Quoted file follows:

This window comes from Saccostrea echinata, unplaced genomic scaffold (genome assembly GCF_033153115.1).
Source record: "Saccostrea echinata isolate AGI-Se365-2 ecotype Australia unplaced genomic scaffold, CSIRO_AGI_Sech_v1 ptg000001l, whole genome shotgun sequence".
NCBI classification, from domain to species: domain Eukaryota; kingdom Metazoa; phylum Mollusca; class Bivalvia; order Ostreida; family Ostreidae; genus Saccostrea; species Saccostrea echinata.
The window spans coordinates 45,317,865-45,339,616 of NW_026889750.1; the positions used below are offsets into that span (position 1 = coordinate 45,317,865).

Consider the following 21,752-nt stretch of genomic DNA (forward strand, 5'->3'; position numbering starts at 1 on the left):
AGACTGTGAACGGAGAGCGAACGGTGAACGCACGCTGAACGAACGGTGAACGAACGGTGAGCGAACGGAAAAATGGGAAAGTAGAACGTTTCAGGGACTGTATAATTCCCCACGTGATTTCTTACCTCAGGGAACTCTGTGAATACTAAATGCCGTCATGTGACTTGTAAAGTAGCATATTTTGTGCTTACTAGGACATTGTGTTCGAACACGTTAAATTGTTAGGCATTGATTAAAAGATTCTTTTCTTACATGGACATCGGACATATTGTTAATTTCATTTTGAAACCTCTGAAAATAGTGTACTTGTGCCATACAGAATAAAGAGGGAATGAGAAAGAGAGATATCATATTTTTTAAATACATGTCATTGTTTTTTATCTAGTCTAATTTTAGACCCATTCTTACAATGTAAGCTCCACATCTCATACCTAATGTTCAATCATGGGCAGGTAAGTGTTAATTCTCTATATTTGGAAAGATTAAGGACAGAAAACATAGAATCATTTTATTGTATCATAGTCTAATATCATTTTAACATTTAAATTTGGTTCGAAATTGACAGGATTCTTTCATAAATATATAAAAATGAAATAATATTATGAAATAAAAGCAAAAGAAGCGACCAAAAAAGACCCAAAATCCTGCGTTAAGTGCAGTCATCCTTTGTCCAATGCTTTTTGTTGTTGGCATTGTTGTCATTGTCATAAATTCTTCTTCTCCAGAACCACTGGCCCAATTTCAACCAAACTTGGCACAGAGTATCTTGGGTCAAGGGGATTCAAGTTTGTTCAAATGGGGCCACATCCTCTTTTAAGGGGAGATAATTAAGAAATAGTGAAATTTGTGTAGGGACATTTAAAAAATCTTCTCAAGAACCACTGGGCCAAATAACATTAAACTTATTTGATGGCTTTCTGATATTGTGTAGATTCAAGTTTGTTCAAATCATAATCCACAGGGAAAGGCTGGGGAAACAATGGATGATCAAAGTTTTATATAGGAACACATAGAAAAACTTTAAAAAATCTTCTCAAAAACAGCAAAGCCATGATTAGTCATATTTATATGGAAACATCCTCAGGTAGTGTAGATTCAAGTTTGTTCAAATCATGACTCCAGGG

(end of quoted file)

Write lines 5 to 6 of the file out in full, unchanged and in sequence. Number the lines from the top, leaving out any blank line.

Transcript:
Consider the following 21,752-nt stretch of genomic DNA (forward strand, 5'->3'; position numbering starts at 1 on the left):
AGACTGTGAACGGAGAGCGAACGGTGAACGCACGCTGAACGAACGGTGAACGAACGGTGAGCGAACGGAAAAATGGGAAAGTAGAACGTTTCAGGGACTGTATAATTCCCCACGTGATTTCTTACCTCAGGGAACTCTGTGAATACTAAATGCCGTCATGTGACTTGTAAAGTAGCATATTTTGTGCTTACTAGGACATTGTGTTCGAACACGTTAAATTGTTAGGCATTGATTAAAAGATTCTTTTCTTACATGGACATCGGACATATTGTTAATTTCATTTTGAAACCTCTGAAAATAGTGTACTTGTGCCATACAGAATAAAGAGGGAATGAGAAAGAGAGATATCATATTTTTTAAATACATGTCATTGTTTTTTATCTAGTCTAATTTTAGACCCATTCTTACAATGTAAGCTCCACATCTCATACCTAATGTTCAATCATGGGCAGGTAAGTGTTAATTCTCTATATTTGGAAAGATTAAGGACAGAAAACATAGAATCATTTTATTGTATCATAGTCTAATATCATTTTAACATTTAAATTTGGTTCGAAATTGACAGGATTCTTTCATAAATATATAAAAATGAAATAATATTATGAAATAAAAGCAAAAGAAGCGACCAAAAAAGACCCAAAATCCTGCGTTAAGTGCAGTCATCCTTTGTCCAATGCTTTTTGTTGTTGGCATTGTTGTCATTGTCATAAATTCTTCTTCTCCAGAACCACTGGCCCAATTTCAACCAAACTTGGCACAGAGTATCTTGGGTCAAGGGGATTCAAGTTTGTTCAAATGGGGCCACATCCTCTTTTAAGGGGAGATAATTAAGAAATAGTGAAATTTGTGTAGGGACATTTAAAAAATCTTCTCAAGAACCACTGGGCCAAATAACATTAAACTTATTTGATGGCTTTCTGATATTGTGTAGATTCAAGTTTGTTCAAATCATAATCCACAGGGAAAGGCTGGGGAAACAATGGATGATCAAAGTTTTATATAGGAACACATAGAAAAACTTTAAAAAATCTTCTCAAAAACAGCAAAGCCATGATTAGTCATATTTATATGGAAACATCCTCAGGTAGTGTAGATTCAAGTTTGTTCAAATCATGACTCCAGGG